A great idea does not always deliver a great outcome

Screenshot 2019-07-07 15.25.20

Hebei province by BenBenW licensed CC BY 2.0

I have already mentioned how much I enjoyed  Madeleine Thien’s book Do Not Say We Have Nothing (see post 29 July) but what it stirred in me was not just the plight of its characters and the awful choices they had to make, but the strength of the love which bound people together despite their dire circumstances. It reminded me of a novel that someone I know intimately wrote a few years ago, but left untouched, as she struggled to think of a way to correct the structure. 

Yes, that author was me. My novel The Moon Weeps is a sweeping story, set in the Hebei province of China. It tracks the lives of two couples, a generation apart.  It begins with a young Japanese (ex-soldier) making his way back to China and the area where he was stationed during the second Sino-Japanese War, and ends in the final years of the Cultural Revolution. Goodness, you may be thinking. Sounds tense. Difficult to do. It was, although I did have some foundation for these wild plans.

I have some experience of Chinese and Japanese culture, having lived in both Hong Kong and Japan, teaching art in one and English in the other. So, I guess the seed for the novel sprang from these experiences, although it wouldn’t have germinated if I had not joined a writing class shortly after returning home. The tutor asked us to jot down potential novel characters, noting their race, age, gender, country of birth, etc. I recalled a student in Japan, half Japanese, half Chinese, who struggled with his identity. I jotted down: Japanese man; Chinese woman; New Zealand teacher?; Missionary?; met  in China?; during/after the war?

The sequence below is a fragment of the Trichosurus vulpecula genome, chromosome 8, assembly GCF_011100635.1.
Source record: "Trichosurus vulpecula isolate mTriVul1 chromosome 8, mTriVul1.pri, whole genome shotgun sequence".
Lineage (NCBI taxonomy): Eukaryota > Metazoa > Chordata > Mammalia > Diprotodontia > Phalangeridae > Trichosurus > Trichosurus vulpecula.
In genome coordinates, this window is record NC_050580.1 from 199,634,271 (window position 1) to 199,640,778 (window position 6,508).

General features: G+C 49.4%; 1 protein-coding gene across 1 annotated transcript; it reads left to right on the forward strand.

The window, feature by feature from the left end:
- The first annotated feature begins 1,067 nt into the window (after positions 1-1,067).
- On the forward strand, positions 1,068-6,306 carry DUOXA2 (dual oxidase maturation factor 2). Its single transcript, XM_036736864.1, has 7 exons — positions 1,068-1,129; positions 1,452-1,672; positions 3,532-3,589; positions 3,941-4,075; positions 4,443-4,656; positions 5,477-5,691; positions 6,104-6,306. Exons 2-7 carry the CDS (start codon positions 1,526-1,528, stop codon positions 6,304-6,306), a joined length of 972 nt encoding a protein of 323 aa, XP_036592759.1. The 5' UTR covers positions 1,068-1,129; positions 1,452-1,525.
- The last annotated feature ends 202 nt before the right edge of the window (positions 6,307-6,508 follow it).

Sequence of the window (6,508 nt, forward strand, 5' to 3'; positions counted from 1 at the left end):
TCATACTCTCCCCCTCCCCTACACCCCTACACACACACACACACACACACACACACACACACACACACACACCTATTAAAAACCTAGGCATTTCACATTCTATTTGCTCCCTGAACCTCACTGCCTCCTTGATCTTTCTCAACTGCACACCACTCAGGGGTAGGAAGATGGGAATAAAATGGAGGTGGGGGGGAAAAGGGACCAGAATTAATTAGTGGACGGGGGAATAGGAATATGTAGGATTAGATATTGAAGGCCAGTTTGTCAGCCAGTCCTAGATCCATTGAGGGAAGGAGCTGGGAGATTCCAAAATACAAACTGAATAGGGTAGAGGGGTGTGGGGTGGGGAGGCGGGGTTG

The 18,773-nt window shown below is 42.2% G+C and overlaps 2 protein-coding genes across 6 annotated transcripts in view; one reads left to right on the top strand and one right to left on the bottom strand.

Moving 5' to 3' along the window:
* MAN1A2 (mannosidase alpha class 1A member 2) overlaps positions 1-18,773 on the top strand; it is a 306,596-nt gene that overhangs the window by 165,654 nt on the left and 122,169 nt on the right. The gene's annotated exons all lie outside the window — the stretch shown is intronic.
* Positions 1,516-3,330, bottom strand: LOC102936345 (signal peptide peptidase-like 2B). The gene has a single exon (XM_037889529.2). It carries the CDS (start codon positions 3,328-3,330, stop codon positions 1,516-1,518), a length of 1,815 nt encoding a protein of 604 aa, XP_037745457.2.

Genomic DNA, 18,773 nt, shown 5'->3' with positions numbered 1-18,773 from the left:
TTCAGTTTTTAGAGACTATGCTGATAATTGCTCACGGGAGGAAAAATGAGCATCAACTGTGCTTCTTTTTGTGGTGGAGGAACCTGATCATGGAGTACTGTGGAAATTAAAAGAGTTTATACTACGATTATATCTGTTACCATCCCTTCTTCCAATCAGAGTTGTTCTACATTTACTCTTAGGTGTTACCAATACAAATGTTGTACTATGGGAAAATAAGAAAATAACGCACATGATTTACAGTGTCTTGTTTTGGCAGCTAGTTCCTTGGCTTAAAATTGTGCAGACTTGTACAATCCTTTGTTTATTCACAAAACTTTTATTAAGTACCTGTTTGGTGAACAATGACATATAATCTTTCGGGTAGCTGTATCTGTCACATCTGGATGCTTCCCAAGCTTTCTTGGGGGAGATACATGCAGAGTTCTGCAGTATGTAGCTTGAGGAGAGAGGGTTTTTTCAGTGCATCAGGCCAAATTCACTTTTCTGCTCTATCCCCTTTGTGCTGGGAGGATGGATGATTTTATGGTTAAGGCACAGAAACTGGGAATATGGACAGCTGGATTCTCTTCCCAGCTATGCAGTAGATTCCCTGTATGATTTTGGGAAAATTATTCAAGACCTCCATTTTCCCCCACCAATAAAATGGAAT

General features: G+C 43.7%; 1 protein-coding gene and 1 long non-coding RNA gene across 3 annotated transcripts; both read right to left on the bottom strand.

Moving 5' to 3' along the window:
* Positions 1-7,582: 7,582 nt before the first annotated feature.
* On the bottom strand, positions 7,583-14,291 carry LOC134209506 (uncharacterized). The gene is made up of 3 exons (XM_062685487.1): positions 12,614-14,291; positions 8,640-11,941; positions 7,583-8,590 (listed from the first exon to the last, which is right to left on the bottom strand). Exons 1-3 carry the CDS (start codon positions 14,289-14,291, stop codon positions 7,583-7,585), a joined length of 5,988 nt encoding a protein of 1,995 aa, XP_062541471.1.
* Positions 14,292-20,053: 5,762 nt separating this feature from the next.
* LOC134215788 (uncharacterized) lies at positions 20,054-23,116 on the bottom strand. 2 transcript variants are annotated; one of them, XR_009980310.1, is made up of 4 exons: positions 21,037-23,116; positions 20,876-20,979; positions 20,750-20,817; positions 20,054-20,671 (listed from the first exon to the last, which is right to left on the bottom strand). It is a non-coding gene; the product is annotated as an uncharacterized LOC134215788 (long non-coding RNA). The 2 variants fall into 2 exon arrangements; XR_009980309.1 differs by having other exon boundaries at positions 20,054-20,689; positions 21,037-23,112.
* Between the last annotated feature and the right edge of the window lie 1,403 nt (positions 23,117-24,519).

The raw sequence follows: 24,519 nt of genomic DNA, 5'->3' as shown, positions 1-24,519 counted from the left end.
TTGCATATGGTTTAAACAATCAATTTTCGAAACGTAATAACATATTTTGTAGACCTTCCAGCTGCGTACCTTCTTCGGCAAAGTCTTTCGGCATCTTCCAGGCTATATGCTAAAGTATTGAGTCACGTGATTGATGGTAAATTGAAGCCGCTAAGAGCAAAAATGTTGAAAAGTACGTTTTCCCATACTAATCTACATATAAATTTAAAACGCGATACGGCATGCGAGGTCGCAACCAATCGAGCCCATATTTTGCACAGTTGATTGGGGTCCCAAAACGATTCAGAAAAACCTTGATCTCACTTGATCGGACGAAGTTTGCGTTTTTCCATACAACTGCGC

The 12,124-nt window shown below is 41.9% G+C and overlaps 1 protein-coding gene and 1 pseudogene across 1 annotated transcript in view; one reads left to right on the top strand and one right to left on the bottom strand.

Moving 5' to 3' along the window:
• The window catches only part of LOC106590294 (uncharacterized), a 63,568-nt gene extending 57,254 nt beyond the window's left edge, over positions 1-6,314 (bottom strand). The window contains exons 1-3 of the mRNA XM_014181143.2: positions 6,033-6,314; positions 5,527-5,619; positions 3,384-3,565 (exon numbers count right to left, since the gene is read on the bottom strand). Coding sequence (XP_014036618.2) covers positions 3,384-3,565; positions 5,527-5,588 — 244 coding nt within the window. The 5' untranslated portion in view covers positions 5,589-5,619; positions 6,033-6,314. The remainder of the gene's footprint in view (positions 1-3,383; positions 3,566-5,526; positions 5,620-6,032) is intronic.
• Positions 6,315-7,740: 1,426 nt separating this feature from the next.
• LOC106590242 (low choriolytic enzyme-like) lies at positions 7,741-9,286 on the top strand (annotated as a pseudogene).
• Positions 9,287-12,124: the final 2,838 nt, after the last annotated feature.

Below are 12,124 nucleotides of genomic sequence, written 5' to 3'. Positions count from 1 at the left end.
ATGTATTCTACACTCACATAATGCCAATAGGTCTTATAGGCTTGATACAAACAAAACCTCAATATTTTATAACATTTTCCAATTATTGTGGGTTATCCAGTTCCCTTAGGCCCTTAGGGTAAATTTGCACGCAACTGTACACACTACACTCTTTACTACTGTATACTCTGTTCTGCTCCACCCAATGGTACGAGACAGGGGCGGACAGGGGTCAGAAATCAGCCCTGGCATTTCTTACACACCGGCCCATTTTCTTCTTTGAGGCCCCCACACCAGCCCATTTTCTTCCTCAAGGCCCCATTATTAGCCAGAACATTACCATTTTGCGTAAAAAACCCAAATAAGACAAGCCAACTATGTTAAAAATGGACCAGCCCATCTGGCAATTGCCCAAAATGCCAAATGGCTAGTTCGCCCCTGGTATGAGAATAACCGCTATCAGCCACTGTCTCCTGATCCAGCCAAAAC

I doubt the tutor realised how good her methods were that day, to have promoted a five-hundred-page novel from the exercise, but they certainly inspired this student. It is however, one thing to have a fantastic, wide-raging idea but quite another matter, I learned, to render the outcome satisfactorily. I knew the basis of the story was sound, and my characters too, in the main. The overlapping narratives and timeframes proved to be the sticking point. Madeleine Thien has helped me see a way to change the status quo, through the way she dealt with similar dualities in her novel. I sigh deeply here, for I know the task ahead of me is challenging, but I also know that the story I have given much of myself to, deserves to be finished.

The synopsis: The Moon Weeps is set largely in Songjiazhuang, China, against the backdrop of the second Sino-Japanese war. Alex, a young woman from New Zealand, takes up a teaching position at the village school, having been encouraged by New Zealander Kathleen Hall, a missionary and nurse, who had worked there during the war. Alex soon meets carpenter Lee LinWu and a close friendship develops. But when Alex finds Japanese kanji engraved on a bowl he’s given her, she is intrigued and wants to learn more. What she unearths however, puts herself and others in danger, for the  man posing as LinWu’s father, is not who everyone believes him to be. As the narration unfolds, we learn of the similarities between this man, (Hiro Matsumoto) and Alex, and of the forces which drove them to leave their families and countries. We also learn the cost of carrying a burdensome secret, for the carpenter’s son knows nothing of his father’s real past. The title, The Moon Weeps, reflects the anguish Alex feels as political and personal events begin to overwhelm her.  Mao’s revolutionary ideology impacts upon the close-knit community; her relationship with Lee LinWu becomes fraught with complications, and when a suspicious drowning occurs near the school, Alex feels she can no longer cope. She is given permission to take leave and returns to New Zealand; relieving her of one burden but adding the weight of another. When Alex comes to renew her visa, she is denied re-entry into China. Does Alex have the courage to return when she is able; to find the man she promised to love forever? Does she have the conviction as Hiro Matsumoto did, that the love for a person could substitute for the loss of one’s own country and culture? Was she even capable of believing in ‘following one’s own path’? Did she have that much faith anymore?

Thank you Madeleine Thien, for helping me see a better path for my story’s structure.


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